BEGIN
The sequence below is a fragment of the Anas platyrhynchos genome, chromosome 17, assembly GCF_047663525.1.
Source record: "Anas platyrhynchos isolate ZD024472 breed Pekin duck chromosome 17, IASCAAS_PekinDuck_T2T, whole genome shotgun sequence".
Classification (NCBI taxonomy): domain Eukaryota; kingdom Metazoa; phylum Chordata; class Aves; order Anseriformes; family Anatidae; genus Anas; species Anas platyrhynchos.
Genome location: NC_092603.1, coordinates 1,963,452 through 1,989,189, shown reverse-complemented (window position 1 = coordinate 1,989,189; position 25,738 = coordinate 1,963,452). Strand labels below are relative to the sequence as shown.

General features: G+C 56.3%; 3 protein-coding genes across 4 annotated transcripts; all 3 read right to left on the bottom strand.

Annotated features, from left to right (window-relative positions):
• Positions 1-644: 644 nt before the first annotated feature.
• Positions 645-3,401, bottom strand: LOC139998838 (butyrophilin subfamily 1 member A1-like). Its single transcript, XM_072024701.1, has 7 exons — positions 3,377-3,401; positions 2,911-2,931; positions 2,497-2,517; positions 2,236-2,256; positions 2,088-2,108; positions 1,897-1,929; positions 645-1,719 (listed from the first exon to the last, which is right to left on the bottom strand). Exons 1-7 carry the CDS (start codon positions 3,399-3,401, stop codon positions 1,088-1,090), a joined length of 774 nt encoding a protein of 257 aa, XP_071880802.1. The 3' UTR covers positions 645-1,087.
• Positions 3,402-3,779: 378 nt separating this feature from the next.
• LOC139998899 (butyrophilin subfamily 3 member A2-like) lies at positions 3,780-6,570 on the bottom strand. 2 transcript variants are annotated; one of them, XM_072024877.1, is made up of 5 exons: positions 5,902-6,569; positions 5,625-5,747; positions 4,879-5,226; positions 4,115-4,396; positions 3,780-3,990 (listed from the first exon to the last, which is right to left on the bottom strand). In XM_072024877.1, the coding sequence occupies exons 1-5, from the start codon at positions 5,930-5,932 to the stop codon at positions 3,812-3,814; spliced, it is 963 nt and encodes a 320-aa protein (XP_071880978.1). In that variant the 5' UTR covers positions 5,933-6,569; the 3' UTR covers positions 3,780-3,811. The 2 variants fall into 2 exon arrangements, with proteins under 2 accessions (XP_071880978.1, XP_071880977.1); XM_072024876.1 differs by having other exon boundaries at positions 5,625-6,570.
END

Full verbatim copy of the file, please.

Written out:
The sequence below is a fragment of the Anas platyrhynchos genome, chromosome 17, assembly GCF_047663525.1.
Source record: "Anas platyrhynchos isolate ZD024472 breed Pekin duck chromosome 17, IASCAAS_PekinDuck_T2T, whole genome shotgun sequence".
Classification (NCBI taxonomy): domain Eukaryota; kingdom Metazoa; phylum Chordata; class Aves; order Anseriformes; family Anatidae; genus Anas; species Anas platyrhynchos.
Genome location: NC_092603.1, coordinates 1,963,452 through 1,989,189, shown reverse-complemented (window position 1 = coordinate 1,989,189; position 25,738 = coordinate 1,963,452). Strand labels below are relative to the sequence as shown.

General features: G+C 56.3%; 3 protein-coding genes across 4 annotated transcripts; all 3 read right to left on the bottom strand.

Annotated features, from left to right (window-relative positions):
• Positions 1-644: 644 nt before the first annotated feature.
• Positions 645-3,401, bottom strand: LOC139998838 (butyrophilin subfamily 1 member A1-like). Its single transcript, XM_072024701.1, has 7 exons — positions 3,377-3,401; positions 2,911-2,931; positions 2,497-2,517; positions 2,236-2,256; positions 2,088-2,108; positions 1,897-1,929; positions 645-1,719 (listed from the first exon to the last, which is right to left on the bottom strand). Exons 1-7 carry the CDS (start codon positions 3,399-3,401, stop codon positions 1,088-1,090), a joined length of 774 nt encoding a protein of 257 aa, XP_071880802.1. The 3' UTR covers positions 645-1,087.
• Positions 3,402-3,779: 378 nt separating this feature from the next.
• LOC139998899 (butyrophilin subfamily 3 member A2-like) lies at positions 3,780-6,570 on the bottom strand. 2 transcript variants are annotated; one of them, XM_072024877.1, is made up of 5 exons: positions 5,902-6,569; positions 5,625-5,747; positions 4,879-5,226; positions 4,115-4,396; positions 3,780-3,990 (listed from the first exon to the last, which is right to left on the bottom strand). In XM_072024877.1, the coding sequence occupies exons 1-5, from the start codon at positions 5,930-5,932 to the stop codon at positions 3,812-3,814; spliced, it is 963 nt and encodes a 320-aa protein (XP_071880978.1). In that variant the 5' UTR covers positions 5,933-6,569; the 3' UTR covers positions 3,780-3,811. The 2 variants fall into 2 exon arrangements, with proteins under 2 accessions (XP_071880978.1, XP_071880977.1); XM_072024876.1 differs by having other exon boundaries at positions 5,625-6,570.